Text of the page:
Practical vs. Strict Semantic Versioning

In my last post I went into detail on maintaining API, binary, and wire compatibility for open source projects and why that’s a nececssary ingredient for building professional-grade open source, the type that can be successfully morphed into a sustainable project should the authors pursue that outcome.

In this post I want to cover a subtle issue that you will inevitably run into as soon as you start having to worry about breaking changes for your users: semantic versioning (SemVer) and how strictly you should follow it.

My opinion, with which technical purists will likely find fault, is that strict SemVer is hilariously impractical and projects that follow it blindly actually subvert their own goal of building trust in their project. Read on.

Strict SemVer

Under strict SemVer the following is true - emphasis mine:

Major version X (X.y.z | X > 0) MUST be incremented if any backwards incompatible changes are introduced to the public API


Software using Semantic Versioning MUST declare a public API. This API could be declared in the code itself or exist strictly in documentation. However it is done, it SHOULD be precise and comprehensive.

The public API doesn’t necessarily mean 100% of strict public members - only what is clearly communicated to be for public consumption downstream.

Under strict SemVer, if I take any public API member in Akka.NET and make any breaking change to it I’m supposed to bump the major version number of Akka.NET.

That’s a ridiculous idea and projects that adopt it are no more professional than projects that don’t set and meet compatibility expectations at all.

Here’s why: what users expect when it comes to major version numbers is something much more substantial than an obscure API change.

When users decide to upgrade from one major version to another they expect:

  1. That there will be some breaking changes;
  2. That those changes will be worth the tradeoffs; and
  3. The authors of the software won’t have released a new major version change without condition 2 being the raison d’être for condition 1.

Under strict SemVer we have a rigid process that disregards the users’ expectations and effectively paints the maintainers of the OSS into a corner from which they can’t escape without:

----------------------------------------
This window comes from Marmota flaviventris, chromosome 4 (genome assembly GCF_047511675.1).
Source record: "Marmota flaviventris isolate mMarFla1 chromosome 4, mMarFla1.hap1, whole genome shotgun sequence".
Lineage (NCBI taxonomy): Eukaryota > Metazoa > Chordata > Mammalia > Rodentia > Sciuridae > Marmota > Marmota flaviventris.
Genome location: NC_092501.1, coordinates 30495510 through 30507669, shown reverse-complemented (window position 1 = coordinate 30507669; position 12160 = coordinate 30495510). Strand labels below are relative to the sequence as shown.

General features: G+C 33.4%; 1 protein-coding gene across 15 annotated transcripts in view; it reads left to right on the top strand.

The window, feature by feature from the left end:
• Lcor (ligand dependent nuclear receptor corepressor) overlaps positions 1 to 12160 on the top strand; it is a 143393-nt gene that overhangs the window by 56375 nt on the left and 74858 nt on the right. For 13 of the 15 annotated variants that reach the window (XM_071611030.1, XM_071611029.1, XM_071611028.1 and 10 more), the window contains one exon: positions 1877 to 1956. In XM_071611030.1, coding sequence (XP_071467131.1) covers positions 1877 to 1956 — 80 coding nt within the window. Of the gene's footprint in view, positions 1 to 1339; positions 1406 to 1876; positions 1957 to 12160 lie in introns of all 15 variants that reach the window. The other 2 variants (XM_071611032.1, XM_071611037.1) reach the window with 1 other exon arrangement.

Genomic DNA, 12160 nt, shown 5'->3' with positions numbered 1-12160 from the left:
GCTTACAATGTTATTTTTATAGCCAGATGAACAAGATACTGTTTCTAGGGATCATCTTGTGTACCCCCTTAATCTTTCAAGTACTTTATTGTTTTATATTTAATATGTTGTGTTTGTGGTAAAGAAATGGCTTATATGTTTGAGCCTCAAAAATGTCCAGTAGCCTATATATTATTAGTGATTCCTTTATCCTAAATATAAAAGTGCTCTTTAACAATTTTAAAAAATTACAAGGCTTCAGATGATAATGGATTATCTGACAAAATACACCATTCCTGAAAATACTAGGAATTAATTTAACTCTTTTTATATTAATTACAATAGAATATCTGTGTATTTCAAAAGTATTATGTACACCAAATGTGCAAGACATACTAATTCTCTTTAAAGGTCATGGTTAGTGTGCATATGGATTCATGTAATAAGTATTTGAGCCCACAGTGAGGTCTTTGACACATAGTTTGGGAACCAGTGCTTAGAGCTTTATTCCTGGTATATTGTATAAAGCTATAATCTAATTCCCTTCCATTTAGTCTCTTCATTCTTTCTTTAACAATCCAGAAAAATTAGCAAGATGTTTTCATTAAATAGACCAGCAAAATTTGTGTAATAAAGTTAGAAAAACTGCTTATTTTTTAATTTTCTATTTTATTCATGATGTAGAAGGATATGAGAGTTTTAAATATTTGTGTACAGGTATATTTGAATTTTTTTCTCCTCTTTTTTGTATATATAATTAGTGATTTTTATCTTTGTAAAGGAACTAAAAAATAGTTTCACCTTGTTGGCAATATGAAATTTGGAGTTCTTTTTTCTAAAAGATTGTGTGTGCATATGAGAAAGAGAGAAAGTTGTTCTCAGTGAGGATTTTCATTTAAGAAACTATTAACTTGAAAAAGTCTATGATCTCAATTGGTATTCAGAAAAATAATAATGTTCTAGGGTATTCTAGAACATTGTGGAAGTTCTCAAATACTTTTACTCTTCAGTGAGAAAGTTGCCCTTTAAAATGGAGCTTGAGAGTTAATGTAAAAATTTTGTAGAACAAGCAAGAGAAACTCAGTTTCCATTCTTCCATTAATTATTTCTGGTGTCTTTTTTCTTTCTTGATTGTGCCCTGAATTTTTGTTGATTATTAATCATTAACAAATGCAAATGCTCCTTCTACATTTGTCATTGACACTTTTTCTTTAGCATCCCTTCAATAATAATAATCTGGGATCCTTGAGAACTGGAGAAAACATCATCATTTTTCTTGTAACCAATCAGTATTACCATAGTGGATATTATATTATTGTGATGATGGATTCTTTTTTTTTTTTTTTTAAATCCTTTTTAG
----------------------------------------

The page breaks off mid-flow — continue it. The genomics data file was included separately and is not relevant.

1. Adopting strict SemVer and devaluing major releases or
  2. Without having to roll any and all breaking changes into major releases, which necessitates coupling all sorts of changes together regardless of the impact.

Developers often focus on the wrong thing when it comes to SemVer, which is the technical purity of each release - the right thing is always setting the user’s expectations correctly.

I’ve maintained Akka.NET since November 2013 and over the course of that time I’ve personally overseen hundreds of software releases, 90ish to the core Akka.NET framework itself. The rate at which users upgrade to new versions of dependencies varies tremendously - and that is a consideration that OSS maintainers should factor into their decision making about releases and compatibility.

Why do users delay upgrading between major versions of OSS libraries and tools? Because they’re using that OSS in critical applications there is uncertainty involved in performing those upgrades. The reward has to be worth the risk.

This is why projects that:

  1. Frequently make breaking changes to their APIs or wire format;
  2. Follow strict SemVer; and
  3. Thus create lots of new releases all the time

End up fragmenting their userbase across many different versions of the software, which isn’t a healthy place to be. It spreads your maintenance work out across many different concurrent versions of the software, frustrates users, and makes your software seem riskier to adopt.

SemVer gets abused into creating a permission structure where breaking changes are always acceptable so long as there’s a major version bump - and this is just as bad as not having any explicit versioning strategy at all.

Practical SemVer

You have to balance end-user risk with reward, hence the need for practical semantic versioning.

Photo by Shamia Casiano from Pexels

Photo by Shamia Casiano from Pexels

Practical SemVer is essentially:

  1. Major or minor version bumps are necessary when intentional breaking changes target feature areas that are actively consumed by users, extensions, downstream dependencies, and more. Those breaking changes must be cost-justified in order to be included and must come with a public-facing migration plan for users.
  2. Version bumps are not necessary when introducing a breaking change if it targets a feature area that is either explicitly marked as not meant for public consumption (those exist and sometimes have to be public or protected rather than internal or private) or it’s not an area of the software that has high user-impact (i.e. it’s part of an experimental or deprecated public API; the method is functionally broken as-is; or it’s simply not frequently used.)

This approach:

The biggest downside to practical SemVer is that it’s subjective - the maintainers have to decide what the impact of any breaking change is. Strict SemVer removes that element of personal judgment and replaces it with hard and fast rules.

I’ve found practical SemVer quite straightforward in practice over many years - users appreciate it and it has given us the flexibility to fix some poorly conceived designs, introduce + change experimental ones, and do so responsively as part of the ongoing maintenance of our projects.

Discussion, links, and tweets

I'm the CTO and founder of Petabridge, where I'm making distributed programming for .NET developers easy by working on Akka.NET, Phobos, and more..